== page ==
By and  on July 27, 2011

MILAN — Three years after Brioni initiated a search for aninvestor, the Italian men’s powerhouse could be nearing a sale — and tonone other than PPR.

The French group that owns Gucci firstemerged as a possible investor in Brioni in 2009 after the Italiancompany tapped BNP Paribas in November 2008 to help sell a 20 to 25percent stake. A prospectus was said to have reached a short list ofpotential investors, including PPR, LVMH Moët Hennessy Louis Vuitton andMediobanca. Later that year, Brioni said it was no longer seeking aninvestor.

Now the need for an injection of cash is a priority,according to sources.

“A sale is highly likely and it would makesense to sell to PPR,” said one industry source. “They need capital tohelp relaunch the brand because they are weighed down by debt of almost100 million euros [$144.6 million], they need a vision, and they need tomodernize their manufacturing capabilities and structure.”

Thesource said Brioni is appealing to PPR, which has been divesting itsretail assets and focusing on its luxury and sports brands. “The brandis unique, as there are only two or three [men’s wear] firms with suchknow-how, exclusive positioning and international visibility to boot,”according to the source, who requested anonymity. “It’s a brand that hasmagic and huge potential. If managed the right way, it can beincredibly successful.”

The PPR name surfaced once again inconnection with Brioni in a report in Italian daily Corriere della Seraon Wednesday. Both PPR and Brioni declined comment on the story.

Partof Brioni’s debt stems from the company’s buyout of former chiefexecutive officer Umberto Angeloni for an estimated 80 million euros in2006, or $104.8 million at average exchange rates for that year. In his16 years at the company, Angeloni was instrumental in building Brioniinto a luxury lifestyle brand.

“I hope it really happens, forthe good of the brand and of the business,” Angeloni told WWD onWednesday. “A global luxury group such as PPR can definitely bring theurgent financial and managerial support needed to revive the lifestylecomponent of the brand. And, even more importantly, it can resetBrioni’s strategic direction in tune with the new competitive scenarioand consumer sentiment.”

The executive is now ceo and majorityshareholder of luxury Italian tailoring brand Caruso.

One sourceestimated the price tag for Brioni could range upward of 300 millioneuros, or $395.8 million at current exchange. Another industry sourcesaid: “I know Brioni shareholders are in talks with possible partners,they are surely working on inking a deal because they need to invest anddevelop their business in Asia.”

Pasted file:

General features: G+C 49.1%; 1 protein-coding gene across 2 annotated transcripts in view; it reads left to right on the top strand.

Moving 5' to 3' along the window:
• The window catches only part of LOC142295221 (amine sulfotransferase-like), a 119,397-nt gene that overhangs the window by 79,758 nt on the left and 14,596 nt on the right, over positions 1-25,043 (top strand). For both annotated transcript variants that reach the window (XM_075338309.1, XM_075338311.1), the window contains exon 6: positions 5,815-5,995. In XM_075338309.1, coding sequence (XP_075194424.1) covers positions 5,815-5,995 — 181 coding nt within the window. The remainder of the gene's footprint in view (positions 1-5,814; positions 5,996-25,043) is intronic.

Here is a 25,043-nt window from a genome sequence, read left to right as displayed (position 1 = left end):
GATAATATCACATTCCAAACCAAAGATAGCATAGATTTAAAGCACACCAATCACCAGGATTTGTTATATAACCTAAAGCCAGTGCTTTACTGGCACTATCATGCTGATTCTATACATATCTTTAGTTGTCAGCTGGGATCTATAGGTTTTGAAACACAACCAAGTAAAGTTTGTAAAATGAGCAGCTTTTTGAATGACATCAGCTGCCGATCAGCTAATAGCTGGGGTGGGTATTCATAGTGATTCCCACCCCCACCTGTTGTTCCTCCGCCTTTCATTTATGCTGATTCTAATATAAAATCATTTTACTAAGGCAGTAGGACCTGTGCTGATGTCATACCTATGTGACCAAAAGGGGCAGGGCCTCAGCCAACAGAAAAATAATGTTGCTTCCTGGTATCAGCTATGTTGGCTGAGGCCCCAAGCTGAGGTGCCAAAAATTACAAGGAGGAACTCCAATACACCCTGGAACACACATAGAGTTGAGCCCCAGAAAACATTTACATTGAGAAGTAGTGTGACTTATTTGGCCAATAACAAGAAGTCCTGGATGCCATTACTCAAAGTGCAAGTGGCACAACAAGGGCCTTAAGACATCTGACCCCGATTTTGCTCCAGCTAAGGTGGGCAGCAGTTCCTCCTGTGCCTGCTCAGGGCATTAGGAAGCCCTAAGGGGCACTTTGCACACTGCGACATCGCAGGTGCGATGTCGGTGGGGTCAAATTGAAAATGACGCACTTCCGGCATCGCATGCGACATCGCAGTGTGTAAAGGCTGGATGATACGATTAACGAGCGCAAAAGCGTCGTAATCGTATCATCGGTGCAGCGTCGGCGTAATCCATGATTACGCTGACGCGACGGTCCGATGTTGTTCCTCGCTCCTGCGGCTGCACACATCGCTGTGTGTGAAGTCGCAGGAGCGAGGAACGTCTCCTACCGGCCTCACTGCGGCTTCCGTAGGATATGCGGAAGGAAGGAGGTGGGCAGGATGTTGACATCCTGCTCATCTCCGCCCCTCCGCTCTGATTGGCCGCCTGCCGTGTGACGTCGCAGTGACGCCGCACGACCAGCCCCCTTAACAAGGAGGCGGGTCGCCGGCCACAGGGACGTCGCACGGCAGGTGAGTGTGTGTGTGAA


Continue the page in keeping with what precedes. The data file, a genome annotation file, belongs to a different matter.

The source said Brioni needs“to update its structure to keep up with the industry and to define amore contemporary vision to avoid lagging behind.”

OneMilan-based luxury goods analyst confirmed that Brioni is “fine tuningits shareholders’ structure.”

Indeed, one sticky issue, whichmay have prevented the sale in the past, is the company’s complicatedfamily ownership.

The controlling shareholders of Brioni are thedescendants of the company’s founders — Nazareno Fonticoli, the mastertailor, and Gaetano Savini, the original fashion coordinator. Among themare Antonella De Simone, a granddaughter of Fonticoli; Anna MariaFonticoli; Maria Vittoria Fonticoli, and former ceo Andrea Perrone, thegrandson of Savini. In November 2010, after almost four months without aceo, Brioni tapped Francesco Pesci to head the firm, succeedingPerrone, who resigned in July of that year. Perrone previously sharedthe role with De Simone.

“The family originally wanted to sell aminority stake, but I doubt that would sit well with an investor suchas PPR,” said a Milan-based source. “Whoever comes in will want to havecontrol.”

Brioni, known for its exclusive, handmade and tailoredmen’s suits worn on-screen by James Bond and Tom Hanks’ Robert Langdonin “The Da Vinci Code” and “Angels & Demons,” has also been raisingits women’s wear profile. In May 2010, the company tapped AlessandroDell’Acqua as creative director of its women’s line, and the designerhas been targeting the brand’s female counterpart with luxurious andglamorous designs.

Based in Penne, Italy, the company, whichcelebrated its 65th anniversary last year, posted sales of 153 millioneuros, or $212.6 million, in 2009. Pesci told WWD last year that heexpected to close 2010 with a 10 percent gain.

Shares in PPRclosed up Wednesday by 0.93 percent at 130.30 euros, or $188.47 atcurrent exchange.

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